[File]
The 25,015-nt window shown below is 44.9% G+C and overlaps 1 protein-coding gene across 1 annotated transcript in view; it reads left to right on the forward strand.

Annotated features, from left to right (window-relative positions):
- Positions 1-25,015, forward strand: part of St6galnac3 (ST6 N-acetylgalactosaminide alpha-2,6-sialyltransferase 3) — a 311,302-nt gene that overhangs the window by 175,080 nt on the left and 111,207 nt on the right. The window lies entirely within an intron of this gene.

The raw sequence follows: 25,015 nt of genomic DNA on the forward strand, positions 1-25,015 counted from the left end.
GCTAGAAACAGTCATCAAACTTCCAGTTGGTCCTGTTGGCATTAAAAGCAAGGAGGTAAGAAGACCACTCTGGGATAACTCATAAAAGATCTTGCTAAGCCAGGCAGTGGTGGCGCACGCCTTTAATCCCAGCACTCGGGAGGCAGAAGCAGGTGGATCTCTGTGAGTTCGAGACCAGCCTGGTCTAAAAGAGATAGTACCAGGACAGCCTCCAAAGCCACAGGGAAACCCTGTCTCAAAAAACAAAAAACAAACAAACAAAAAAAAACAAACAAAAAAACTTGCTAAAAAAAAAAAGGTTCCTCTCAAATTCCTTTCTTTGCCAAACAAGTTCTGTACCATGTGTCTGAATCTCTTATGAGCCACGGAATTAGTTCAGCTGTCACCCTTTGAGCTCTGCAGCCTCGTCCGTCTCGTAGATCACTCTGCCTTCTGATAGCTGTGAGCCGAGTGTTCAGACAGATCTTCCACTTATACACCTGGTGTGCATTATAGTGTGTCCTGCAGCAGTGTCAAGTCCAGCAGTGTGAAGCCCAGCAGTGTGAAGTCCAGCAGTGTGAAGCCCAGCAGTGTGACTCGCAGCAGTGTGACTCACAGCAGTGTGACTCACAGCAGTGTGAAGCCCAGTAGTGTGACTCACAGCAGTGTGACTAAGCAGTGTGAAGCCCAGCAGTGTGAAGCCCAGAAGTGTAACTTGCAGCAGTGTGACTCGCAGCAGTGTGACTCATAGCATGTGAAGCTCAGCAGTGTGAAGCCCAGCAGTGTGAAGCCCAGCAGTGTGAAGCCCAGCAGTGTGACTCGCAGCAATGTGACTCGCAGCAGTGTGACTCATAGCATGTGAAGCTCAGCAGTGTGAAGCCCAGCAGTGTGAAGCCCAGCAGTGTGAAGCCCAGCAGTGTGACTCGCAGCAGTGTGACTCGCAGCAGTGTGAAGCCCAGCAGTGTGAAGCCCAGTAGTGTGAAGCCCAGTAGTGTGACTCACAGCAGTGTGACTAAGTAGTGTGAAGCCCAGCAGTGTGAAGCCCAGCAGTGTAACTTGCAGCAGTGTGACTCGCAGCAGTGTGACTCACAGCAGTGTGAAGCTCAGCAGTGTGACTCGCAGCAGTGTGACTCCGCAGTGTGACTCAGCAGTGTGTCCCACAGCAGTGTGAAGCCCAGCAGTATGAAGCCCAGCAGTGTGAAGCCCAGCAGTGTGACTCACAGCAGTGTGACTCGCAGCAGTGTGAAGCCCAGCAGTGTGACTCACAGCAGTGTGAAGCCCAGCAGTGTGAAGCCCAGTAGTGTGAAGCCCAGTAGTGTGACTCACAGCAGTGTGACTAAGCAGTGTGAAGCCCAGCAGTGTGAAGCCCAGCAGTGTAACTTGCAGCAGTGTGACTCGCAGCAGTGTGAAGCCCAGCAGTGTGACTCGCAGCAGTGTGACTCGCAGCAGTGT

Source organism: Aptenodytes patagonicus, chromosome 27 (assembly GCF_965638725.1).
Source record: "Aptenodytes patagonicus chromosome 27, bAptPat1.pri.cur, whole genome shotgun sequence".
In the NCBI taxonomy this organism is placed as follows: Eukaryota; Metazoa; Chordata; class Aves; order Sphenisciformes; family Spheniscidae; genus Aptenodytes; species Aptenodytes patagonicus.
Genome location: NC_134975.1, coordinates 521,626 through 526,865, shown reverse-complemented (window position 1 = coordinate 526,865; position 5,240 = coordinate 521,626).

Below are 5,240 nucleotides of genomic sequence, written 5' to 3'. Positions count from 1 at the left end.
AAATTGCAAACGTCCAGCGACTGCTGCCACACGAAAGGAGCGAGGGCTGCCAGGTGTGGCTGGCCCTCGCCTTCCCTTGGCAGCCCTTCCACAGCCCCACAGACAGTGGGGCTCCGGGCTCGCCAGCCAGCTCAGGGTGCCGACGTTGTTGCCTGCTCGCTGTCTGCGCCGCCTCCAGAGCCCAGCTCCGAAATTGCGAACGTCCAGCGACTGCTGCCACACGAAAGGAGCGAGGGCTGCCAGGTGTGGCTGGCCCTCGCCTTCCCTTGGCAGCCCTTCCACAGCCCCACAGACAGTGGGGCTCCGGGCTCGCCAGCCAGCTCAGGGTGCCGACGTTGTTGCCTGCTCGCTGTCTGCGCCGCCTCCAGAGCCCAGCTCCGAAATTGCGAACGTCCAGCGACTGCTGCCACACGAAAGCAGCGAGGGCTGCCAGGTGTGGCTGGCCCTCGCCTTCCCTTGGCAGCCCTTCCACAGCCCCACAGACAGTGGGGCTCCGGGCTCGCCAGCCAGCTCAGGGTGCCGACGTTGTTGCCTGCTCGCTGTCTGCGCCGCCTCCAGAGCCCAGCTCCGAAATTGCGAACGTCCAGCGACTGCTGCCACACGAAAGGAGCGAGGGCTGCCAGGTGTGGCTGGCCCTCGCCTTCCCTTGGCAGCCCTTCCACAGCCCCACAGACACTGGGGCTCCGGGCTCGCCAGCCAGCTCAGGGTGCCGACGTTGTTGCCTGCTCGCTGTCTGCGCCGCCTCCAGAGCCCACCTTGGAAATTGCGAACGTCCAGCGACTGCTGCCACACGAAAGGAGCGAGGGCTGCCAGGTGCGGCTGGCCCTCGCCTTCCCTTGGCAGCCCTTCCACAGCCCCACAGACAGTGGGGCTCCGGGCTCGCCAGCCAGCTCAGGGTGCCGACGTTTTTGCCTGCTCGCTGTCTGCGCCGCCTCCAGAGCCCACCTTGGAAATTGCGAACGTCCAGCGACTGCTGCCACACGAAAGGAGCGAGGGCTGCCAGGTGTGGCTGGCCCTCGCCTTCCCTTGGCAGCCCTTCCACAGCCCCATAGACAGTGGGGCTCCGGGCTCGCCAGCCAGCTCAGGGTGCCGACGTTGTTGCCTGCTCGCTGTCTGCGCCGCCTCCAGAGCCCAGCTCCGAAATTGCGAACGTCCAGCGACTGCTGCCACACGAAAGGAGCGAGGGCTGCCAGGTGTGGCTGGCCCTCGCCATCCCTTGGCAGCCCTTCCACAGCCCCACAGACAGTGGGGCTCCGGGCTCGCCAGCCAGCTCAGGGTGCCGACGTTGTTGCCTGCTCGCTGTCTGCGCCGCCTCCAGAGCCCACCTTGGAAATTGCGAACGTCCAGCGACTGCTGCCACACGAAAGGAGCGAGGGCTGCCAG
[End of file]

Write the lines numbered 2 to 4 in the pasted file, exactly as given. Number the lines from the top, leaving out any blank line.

Annotated features, from left to right (window-relative positions):
- Positions 1-25,015, forward strand: part of St6galnac3 (ST6 N-acetylgalactosaminide alpha-2,6-sialyltransferase 3) — a 311,302-nt gene that overhangs the window by 175,080 nt on the left and 111,207 nt on the right. The window lies entirely within an intron of this gene.

The raw sequence follows: 25,015 nt of genomic DNA on the forward strand, positions 1-25,015 counted from the left end.